WEEK 3 Global Marketing Environment
WEEK 3 Global Marketing Environment IB7013-8
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This 8 page Class Notes was uploaded by JC11 on Saturday April 9, 2016. The Class Notes belongs to IB7013-8 at Northcentral University taught by in Spring 2016. Since its upload, it has received 8 views. For similar materials see Global Marketing Environment in General at Northcentral University.
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Date Created: 04/09/16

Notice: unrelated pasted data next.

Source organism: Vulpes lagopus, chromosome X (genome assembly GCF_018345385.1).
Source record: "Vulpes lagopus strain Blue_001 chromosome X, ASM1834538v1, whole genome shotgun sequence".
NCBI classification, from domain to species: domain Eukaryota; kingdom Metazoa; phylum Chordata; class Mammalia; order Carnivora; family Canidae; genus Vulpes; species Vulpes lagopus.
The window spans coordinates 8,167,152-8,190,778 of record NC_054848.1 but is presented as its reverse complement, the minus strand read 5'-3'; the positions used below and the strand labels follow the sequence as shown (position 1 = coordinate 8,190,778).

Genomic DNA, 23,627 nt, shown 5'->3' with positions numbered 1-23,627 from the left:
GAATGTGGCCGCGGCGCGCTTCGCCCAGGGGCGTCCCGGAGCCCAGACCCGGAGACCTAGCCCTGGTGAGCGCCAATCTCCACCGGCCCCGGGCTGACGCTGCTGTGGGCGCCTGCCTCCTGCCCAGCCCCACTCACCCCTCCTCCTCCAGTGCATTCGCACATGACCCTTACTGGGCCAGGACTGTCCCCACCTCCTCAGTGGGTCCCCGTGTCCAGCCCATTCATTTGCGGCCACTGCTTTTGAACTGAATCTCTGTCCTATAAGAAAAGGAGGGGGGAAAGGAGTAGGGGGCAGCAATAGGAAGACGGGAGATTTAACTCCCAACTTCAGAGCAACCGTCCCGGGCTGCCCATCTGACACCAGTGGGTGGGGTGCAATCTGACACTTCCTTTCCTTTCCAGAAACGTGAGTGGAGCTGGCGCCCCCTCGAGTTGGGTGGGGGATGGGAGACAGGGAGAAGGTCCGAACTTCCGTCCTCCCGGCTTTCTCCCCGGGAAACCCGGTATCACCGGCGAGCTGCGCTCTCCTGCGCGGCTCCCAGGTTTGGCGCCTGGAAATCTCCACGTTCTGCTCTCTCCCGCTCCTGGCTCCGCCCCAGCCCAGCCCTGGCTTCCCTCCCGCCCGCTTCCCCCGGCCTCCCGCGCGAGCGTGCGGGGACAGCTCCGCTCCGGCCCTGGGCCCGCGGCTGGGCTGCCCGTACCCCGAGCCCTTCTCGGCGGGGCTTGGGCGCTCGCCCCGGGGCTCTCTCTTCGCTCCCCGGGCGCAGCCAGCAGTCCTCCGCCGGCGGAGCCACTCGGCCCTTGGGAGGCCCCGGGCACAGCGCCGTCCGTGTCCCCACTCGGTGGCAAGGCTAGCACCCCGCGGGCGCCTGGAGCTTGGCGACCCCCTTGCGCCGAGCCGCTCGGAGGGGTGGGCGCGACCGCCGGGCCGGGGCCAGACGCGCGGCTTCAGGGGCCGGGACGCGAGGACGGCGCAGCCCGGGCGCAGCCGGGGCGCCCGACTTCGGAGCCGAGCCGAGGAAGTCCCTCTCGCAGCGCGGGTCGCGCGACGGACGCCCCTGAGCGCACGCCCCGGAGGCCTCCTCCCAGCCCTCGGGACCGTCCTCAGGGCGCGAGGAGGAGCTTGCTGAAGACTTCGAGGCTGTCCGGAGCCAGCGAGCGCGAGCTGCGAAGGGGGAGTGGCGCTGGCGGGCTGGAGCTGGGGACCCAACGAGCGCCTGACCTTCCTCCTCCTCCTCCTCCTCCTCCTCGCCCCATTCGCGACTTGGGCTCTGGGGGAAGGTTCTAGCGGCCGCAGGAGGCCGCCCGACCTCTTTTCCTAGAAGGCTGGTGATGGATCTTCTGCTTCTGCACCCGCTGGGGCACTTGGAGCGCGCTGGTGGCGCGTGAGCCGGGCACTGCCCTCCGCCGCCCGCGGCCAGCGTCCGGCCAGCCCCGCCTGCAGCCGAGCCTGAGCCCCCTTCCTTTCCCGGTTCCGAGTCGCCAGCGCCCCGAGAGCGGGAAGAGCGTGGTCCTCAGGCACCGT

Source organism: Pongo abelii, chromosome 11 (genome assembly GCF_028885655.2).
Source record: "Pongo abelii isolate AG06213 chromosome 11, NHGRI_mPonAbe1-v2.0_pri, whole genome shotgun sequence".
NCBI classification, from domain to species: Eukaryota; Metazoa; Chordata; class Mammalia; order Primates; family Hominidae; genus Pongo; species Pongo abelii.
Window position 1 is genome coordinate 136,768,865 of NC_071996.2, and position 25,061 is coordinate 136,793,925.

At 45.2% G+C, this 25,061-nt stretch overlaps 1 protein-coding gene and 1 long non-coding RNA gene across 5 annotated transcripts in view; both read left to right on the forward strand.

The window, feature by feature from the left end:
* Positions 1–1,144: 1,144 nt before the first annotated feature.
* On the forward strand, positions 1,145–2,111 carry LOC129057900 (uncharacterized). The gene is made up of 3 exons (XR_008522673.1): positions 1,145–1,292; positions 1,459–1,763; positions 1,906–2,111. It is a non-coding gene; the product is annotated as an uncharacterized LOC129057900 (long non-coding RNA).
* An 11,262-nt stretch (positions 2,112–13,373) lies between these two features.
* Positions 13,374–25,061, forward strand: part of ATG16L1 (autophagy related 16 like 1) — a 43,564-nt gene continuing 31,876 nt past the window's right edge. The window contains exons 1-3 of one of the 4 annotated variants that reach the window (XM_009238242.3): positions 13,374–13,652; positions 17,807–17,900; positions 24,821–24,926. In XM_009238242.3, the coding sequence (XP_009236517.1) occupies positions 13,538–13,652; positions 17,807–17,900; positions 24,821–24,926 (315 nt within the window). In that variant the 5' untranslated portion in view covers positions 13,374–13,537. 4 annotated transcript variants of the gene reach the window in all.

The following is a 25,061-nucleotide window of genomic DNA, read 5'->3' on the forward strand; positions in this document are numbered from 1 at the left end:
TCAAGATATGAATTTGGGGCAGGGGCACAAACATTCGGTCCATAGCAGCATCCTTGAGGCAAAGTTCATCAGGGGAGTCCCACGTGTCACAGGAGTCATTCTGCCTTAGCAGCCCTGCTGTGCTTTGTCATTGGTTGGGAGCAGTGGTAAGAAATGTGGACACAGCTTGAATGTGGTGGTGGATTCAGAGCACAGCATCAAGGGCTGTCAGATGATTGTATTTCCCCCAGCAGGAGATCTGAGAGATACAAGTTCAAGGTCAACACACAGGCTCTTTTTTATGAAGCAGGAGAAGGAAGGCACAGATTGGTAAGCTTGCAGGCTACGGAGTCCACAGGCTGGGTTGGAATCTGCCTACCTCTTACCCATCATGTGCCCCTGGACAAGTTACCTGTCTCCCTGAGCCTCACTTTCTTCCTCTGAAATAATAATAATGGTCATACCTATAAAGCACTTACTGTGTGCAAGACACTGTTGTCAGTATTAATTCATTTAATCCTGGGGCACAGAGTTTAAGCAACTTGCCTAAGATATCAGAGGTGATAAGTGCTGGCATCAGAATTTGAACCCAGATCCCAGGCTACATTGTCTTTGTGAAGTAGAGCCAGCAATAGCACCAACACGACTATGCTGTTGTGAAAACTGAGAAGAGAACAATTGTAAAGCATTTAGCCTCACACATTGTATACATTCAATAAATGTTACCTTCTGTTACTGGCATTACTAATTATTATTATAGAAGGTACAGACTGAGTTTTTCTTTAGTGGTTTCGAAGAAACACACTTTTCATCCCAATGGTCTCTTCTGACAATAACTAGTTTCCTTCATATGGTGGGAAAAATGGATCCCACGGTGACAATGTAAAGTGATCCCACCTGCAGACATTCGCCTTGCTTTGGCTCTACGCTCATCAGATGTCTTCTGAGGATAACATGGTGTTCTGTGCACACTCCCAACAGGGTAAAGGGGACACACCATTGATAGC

NORTHCENTRAL UNIVERSITY ASSIGNMENT COVER SHEET Student: THIS FORM MUST BE COMPLETELY FILLED IN Follow these procedures: If requested by your instructor, please include an assignment cover sheet. This will become the first page of your assignment. In addition, your assignment header should include your last name, first initial, course code, dash, and assignment number. This should be left justified, with the page number right justified. For example: Save a copy of your assignments: You may need to resubmit an assignment at your instructor’s request. Make sure you save your files in accessible location. Academic integrity: All work submitted in each course must be your own original work. This includes all assignments, exams, term papers, and other projects required by your instructor. Knowingly submitting another person’s work as your own, without properly citing the source of the work, is considered plagiarism. This will result in an unsatisfactory grade for the work submitted or for the entire course. It may also result in academic dismissal from the University. IB701383 Gisela Salas, PhD Global Marketing Environment Assignment 3 Faculty Use Only <Faculty comments here> <Faculty Name> 2 Introduction Blunders in the international marketing environment are common but in essence are easily avoided with the proper research. As a marketer, a business owner, or an individual working in the international environment, one can learn from the mistakes of others. By learning from those experiences, disasters can potentially be avoided. The purpose of this week’s assignment is to take a look at three blunders in the international environment and evaluate them to find ways to ensure the same issue is not made in the future. In addition, this assignment takes an in depth view of culture risk, language gaps, and how to make a product more attractive to other cultures. By making a few minor changes such as utilizing a local advertising agency in the new area, a company can avoid the pitfalls of doing business in the international environment. Culture Risk Culture risk is just as important as commercial or political risk in the international environment due to the potential impacts that each may cause. Culture risk can impact sales just as easily and as quickly as any other risk. If a particular culture is offended by a certain color or the drawing on the labeling of a product, the product can be very quickly boycotted. In addition, according to Madden, Roth, and Dillon (2012) there are three main areas that make up the overall perception people hold in regards to a product. Consumers base their perceptions on a company’s ethics, social responsibility, and environmental impacts. Kumar, Sunder, and Ramasehan (2011) discussed how global customer relationship management assists mangers to make rapid, data driven decisions that will impact customers on a global level. It is more effective for a company to utilize this method to ensure customer satisfaction than other methods. Melewar, Badal, and Small (2006) discussed the point that 3 under some circumstances a business will need to disassociate a product with the company to make headway. If a culture doesn’t have a positive view of a particular company but still want to move into another country, they can limit the association with the primary company. By utilizing a local advertising agency and identifying culture risk, a company can determine the best way to move forward into the new country. In addition, an alternative method while entering a new country could be to alter the products offered to meet the wants and needs of residents. While culture within a country can affect the level of a product’s success, the same problem exists within the culture of an organization. Gray, Greenway, and Metzger (2013) discussed the first marketing blunder while working within the culture of an organization. If a CEO only sits in the headquarters office and doesn’t make it out to see the operation abroad nor meet the people that run the business from day to day, the business can go under. If the headquarters’ staff remains reachable, the mission can be easily shared with the workers actually doing the job can learn from those implementing the policies. By opening up the channels of communication, and limiting the risk of the organization’s internal culture, the strategy can be understood and progress can be made more easily. Language Barriers Language barriers, even if the individuals are speaking the same language, certainly exist. Even while communicating within the same country, each region boasts a differing dialect. The same word in various regions may have a subtle differences or could have a significant difference. Czinkota and Ronkainen (2013) discussed the how translations from one language to another can be detrimental to a company or a company’s product. The first blunder example 4 provided was Kentucky Fried Chicken’s, “Finger lickin’ good” slogan. As the slogan was translated into Chinese, it read, “Eat your fingers off”. This was certainly not the theme the company was going for within the marketing campaign. The second translation blunder that was made was done so by the Ford Company. Ford launched Ford Fiera in Latin America without reviewing the meaning of the words when translated. What Ford did not know what that the word fiera in Spanish speaking countries translates into, ugly old woman. These are simple translation errors that if researched property beforehand, could be avoided altogether. Both companies could have simply sent out the marketing plan to various team members within the organization to review for any potential issues. A company should always ensure perspectives of the local population are taken into account. A company could do this by forming a team, or potentially even test marketing the plan with a small sector prior to releasing the product. To take this a step further, a marketer taking a business trip into the one of the South Asian countries, would certainly need to review local customs prior to traveling, even if the language is known. An individual may understand the words, but the individual may not understand the context of the cultural influences behind the words. For example, many countries do not utilize sarcasm, but in the U.S., this is a common form of speech. Now, take the example of an individual traveling abroad deciding to insist that everyone calls him/her by first name when conducting business. With something as simple as this, there may be a number of issues that follow. In the U.S., utilizing first names is a way to make another individual feel more comfortable and at ease. In South Asian countries the same informality would be seen as rude and disrespectful. South Asian countries are formal in communication and by diverting from the formality, could end any future business dealings. 5 Brand Values One of the main goals that every company needs to ensure is part of their business plan, is to develop a brand for the products and/or the company as a whole. Jack Daniel’s whiskey is extremely effective at their marketing and branding strategies. As a company or product develops a persona, the brand becomes apparent if done correctly. Jack Daniel’s is known for its strong, masculine, bourbon whisky, focused on hard core American values, with an air of sexiness. The appeal is placed towards men and towards women that identify as being one of the boys. As a dedicated connoisseur of Jack Daniel’s, and a prior bar owner who promoted this product, this definition certainly holds true. The bar was located in central Wisconsin and the clientele certainly matched the branding of the product. The bar, the whiskey, and the clientele were all part of the overall branding concept. Now, while this type of bar and branding are accepted and do very well in the United States and other Englishspeaking countries, the same values do not cross over into other cultures, like China. In order for Jack Daniel’s to do well in a more conservative country, or even one with differing values, the branding has to be altered. While a company may not want to change, it is necessary to appeal to other cultures. To appeal to country like China, Jack Daniel’s would need to tone down the hard core, nonbending, over the top, sex induced, male domineering type of marketing to a more conservative approach. In addition, the company can use this same concept to marketing to women. Women are not primarily known as whiskey drinkers. The way to appeal to a more feminine side would be to show women how Jack can be added into foofoo drinks or as an excellent product to cook with, primarily with red meat. By showing a different side of the use of the product, a company can identify with many different groups of people. 6 7 Conclusion Marketing in the international environment is a challenging process to say the least. By researching a country prior to placing a product, it will help to provide an understanding of how to best market the product. There are many blunders to review and analyze from past mistakes and a new company and/or marketer can learn how to refrain from offending the local population. Within this paper, three specific blunders were reviewed and potential interventions discussed. In addition, this assignment takes an in depth view of culture risk, language gaps, and how to make a product more attractive to other cultures. 8 References Czinkota, M. R., & Ronkainen, I. A. (2013) International Marketing. Mason: SouthWestern Gray, H., Greenway, C., & Metzger, C. (2013). Common blunders in corporate crises: how to weather the perfect storm practically. Journal of Private Equity, 16(3), 1922 Kumar, V., Sunder, S., & Ramaseshan, B. (2011). Analyzing the diffusion of global customer relationship management: a crossregional modeling framework. Journal of International Marketing, 19(1), 2339 Madden, T. J., Roth, M. S., & Dillon, W. R. (2012). Global product quality and corporate social responsibility perceptions: a crossnational study of halo effects. Journal of International Marketing, 20(1), 4257. doi:10.1509/jim.11.0016 Melewar, T. C., Badal, E., & Small, J. (2006). Danone branding strategy in China. Journal of Brand Management, 13(6), 407417